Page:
On a warm morning, squadrons of uniformed schoolchildren scampered where emperors, court eunuchs and concubines once strolled. The children were having a grand time, unwrapping snacks and sipping bottled water. "They come here to have a picnic with their schoolteachers," explained Beijing guide Mandy Lu. "It happens every spring and fall. It's a tradition. It's meant to give the children a day off and let them enjoy themselves with their teachers."

Near the marble boat was a cozy bookstore with a small selection of English-language books. Also on hand were evocative photo books with black-and-white views of the Summer Palace when it was a royal retreat. After the 1949 revolution, the Communist government threw the grounds open to the public and installed the bookstore. Before that, it was a teahouse favored by the Empress Dowager Cixi, remembered today as something of a Wicked Witch of the North, and memorably portrayed as such in the Bernardo Bertolucci film "The Last Emperor." Another book on sale is "From Emperor to Citizen," the autobiography of Puyi, the boy ruler who was dethroned in 1911 and evicted from the Forbidden City in 1924.

The Forbidden City

The monumental, institutional side of old Beijing is best represented by the Forbidden City - officially, the Palace Museum, a national historic site.

Unlike the Summer Palace, there is no placid water approach to the Forbidden City, though it is easily reached on the subway from the Tiananmen East or Tiananmen West stations. Otherwise, visitors must fight their way through Beijing's increasingly epic traffic jams along Chang'an Avenue, the city's main east-west artery.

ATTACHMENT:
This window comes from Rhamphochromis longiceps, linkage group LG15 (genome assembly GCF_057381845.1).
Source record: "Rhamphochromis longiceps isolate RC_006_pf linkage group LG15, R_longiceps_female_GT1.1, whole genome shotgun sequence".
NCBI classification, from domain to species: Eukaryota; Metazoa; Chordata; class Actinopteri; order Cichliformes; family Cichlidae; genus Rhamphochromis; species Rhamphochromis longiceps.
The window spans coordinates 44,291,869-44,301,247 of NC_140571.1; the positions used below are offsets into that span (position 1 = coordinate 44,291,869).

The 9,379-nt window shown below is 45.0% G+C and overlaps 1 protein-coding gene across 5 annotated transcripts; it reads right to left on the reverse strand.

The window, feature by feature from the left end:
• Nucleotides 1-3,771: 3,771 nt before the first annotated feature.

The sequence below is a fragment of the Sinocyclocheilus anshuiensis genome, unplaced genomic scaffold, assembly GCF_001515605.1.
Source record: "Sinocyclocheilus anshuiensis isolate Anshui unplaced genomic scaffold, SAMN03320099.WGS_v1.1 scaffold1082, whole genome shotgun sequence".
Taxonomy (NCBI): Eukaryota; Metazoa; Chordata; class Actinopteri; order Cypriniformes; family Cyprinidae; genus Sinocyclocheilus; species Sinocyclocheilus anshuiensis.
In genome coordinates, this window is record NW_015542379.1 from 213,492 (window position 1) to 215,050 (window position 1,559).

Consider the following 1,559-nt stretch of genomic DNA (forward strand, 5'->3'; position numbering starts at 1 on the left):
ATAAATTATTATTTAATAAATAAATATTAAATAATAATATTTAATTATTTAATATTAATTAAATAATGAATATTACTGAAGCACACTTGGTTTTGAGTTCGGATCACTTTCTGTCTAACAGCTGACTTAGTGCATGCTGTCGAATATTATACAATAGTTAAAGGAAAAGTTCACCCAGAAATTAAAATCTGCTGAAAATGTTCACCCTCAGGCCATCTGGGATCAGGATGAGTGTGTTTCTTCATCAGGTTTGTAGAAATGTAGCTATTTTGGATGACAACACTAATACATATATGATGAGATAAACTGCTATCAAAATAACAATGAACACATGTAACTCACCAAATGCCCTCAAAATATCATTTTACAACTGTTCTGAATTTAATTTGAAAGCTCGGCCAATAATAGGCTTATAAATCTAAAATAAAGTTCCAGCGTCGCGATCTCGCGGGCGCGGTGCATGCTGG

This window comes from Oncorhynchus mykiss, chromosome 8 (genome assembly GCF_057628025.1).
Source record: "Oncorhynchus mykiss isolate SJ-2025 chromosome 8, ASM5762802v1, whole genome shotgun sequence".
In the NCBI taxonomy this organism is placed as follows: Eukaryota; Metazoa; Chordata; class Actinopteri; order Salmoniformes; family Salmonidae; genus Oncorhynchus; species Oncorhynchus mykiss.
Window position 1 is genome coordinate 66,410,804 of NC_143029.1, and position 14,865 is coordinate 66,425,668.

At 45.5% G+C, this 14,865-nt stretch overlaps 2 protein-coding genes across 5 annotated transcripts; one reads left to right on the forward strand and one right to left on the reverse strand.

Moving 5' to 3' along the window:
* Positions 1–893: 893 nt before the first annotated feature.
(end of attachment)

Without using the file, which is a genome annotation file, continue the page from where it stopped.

Historic Beijing was built along a north-south axis and designed to be a harmonious, geometric work of art. Much of that visionary urbanism has been lost, but in the Forbidden City, Beijing retains its historic air of grandeur.

Although it is nearly always swarmed by tourists trailing guides, their triangular flags and parasols held aloft, the Forbidden City cannot fail to impress. Dating from 1417, the place is vast. Courtyard after courtyard, historic pavilion after historic pavilion, dignified stone lions and gleaming marble staircases, the whole surrounded by a high wall and a moat, it is rivaled among big Asian antiquities only by Bangkok's otherworldly Imperial Palace and Cambodia's moldering Ankor Wat.

Even before you enter, the Forbidden City commands attention. The high balcony just in front of the palace grounds, from which Mao Zedong proclaimed the People's Republic of China in 1949, is fronted by a large portrait of The Great Helmsman himself. This is the very heart of what the West used to call Red China, when foreign media variously called the city Peking, Peiping, even Beiping.

Most of Old Beijing easily predates Red China, of course. Tiananmen Square hosts the kitschy, creepy Mao Mausoleum, which displays the embalmed body of the former leader, who died in 1976. But this windy, flat concrete expanse was, in earlier, smaller incarnations, a vibrant center of political life. Mao expanded the square by knocking down many of the twisty, funky alleyways and rambling compounds that bordered the south side of Tiananmen. Colorful fragments survive, with their crowded streets, and vertical signs overhanging narrow passageways.

During the 1960s, in a successful push to expand the physical limits of his growing capital, Mao demolished the city walls; today the second ring road hums where the walls used to stand guard. Mao's business-minded successors unleashed bulldozers to further modernize the city, first demolishing, then radically rebuilding it.

Fortunately, some major monuments escaped the wrecker's ball. So, too, have a handful of neighborhoods in the heart of the city that are essential to old Beijing.